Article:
Flight of the Conchords: recontextualizing the voices of popular culture

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11 Citations (Scopus)


Folk‐comedy duo, Flight of the Conchords, have become one of New Zealand's most successful musical exports, having attracted a large international audience through their American‐produced TV series. One of their central comic devices is to stylize well‐known singers and their music. This article focuses on how Flight of the Conchords shift their phonetic style towards that of various target personas, and how they maintain their own voices as comedians in the process. An acoustic analysis compares Flight of the Conchords’ pronunciation of four vowels (kit, dress, trap, and goat) to the pronunciation of the pop singers being stylized. Both Jemaine Clement and Bret McKenzie manipulate their vowel production towards that of the targeted personas. They also maintain some distance from their targeted roles through a range of devices including the use of exaggerated phonetic style. Through their performances, Flight of the Conchords recontextualize and parody a range of popular cultural products, continuing the enregisterment of certain phonetic styles with the voices of well‐known characterological figures.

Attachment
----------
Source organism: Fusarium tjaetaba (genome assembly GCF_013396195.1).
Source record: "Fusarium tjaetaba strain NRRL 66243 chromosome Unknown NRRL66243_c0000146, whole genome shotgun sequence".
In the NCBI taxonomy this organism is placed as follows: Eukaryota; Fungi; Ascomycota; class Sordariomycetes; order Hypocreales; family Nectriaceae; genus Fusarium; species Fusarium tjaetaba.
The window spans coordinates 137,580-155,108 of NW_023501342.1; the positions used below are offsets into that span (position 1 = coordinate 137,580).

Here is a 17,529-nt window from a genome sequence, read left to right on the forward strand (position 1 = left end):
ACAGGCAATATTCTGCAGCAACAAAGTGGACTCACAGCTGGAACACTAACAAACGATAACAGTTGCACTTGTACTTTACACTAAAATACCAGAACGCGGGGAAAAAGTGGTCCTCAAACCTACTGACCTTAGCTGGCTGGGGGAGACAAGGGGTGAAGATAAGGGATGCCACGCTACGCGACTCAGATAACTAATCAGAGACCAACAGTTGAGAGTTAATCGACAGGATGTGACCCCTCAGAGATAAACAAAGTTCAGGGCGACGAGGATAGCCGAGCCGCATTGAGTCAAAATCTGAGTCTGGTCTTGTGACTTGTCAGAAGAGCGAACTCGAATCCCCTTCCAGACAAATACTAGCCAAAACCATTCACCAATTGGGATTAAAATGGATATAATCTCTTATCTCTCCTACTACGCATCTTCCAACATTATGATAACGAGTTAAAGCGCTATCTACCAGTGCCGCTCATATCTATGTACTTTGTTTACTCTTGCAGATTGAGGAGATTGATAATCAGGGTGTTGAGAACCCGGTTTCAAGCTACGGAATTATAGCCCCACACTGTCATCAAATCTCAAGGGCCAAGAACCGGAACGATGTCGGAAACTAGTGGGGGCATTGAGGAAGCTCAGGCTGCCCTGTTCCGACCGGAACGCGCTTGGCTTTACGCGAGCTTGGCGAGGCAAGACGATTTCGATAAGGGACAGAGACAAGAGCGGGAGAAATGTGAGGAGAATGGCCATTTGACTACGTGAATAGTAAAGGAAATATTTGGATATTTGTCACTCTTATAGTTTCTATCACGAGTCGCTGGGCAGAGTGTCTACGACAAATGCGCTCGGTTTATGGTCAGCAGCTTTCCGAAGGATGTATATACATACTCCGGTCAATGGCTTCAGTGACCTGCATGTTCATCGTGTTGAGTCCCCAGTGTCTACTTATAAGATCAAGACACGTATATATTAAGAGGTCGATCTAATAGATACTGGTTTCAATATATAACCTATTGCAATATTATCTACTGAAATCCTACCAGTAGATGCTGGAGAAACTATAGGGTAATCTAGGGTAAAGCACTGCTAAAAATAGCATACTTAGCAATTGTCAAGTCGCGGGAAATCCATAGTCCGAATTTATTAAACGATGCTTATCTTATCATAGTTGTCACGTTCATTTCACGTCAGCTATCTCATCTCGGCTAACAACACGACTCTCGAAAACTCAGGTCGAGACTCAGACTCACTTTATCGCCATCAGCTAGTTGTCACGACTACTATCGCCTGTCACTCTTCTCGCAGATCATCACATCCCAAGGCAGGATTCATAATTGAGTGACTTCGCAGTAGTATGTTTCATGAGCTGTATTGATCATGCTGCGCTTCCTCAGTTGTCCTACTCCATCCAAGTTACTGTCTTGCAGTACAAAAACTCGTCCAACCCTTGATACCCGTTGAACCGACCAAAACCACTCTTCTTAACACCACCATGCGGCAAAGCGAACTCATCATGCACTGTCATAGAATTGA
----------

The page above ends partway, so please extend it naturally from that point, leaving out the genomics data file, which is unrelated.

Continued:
Original languageEnglish
Pages (from-to)603-626
Number of pages24
JournalJournal of Sociolinguistics
Issue number5
Publication statusPublished - Nov 2011
Externally publishedYes


  • performance
  • comedy
  • NZE
  • singing
  • Flight of the Conchords
  • indexicality
  • pop culture
  • intertextuality


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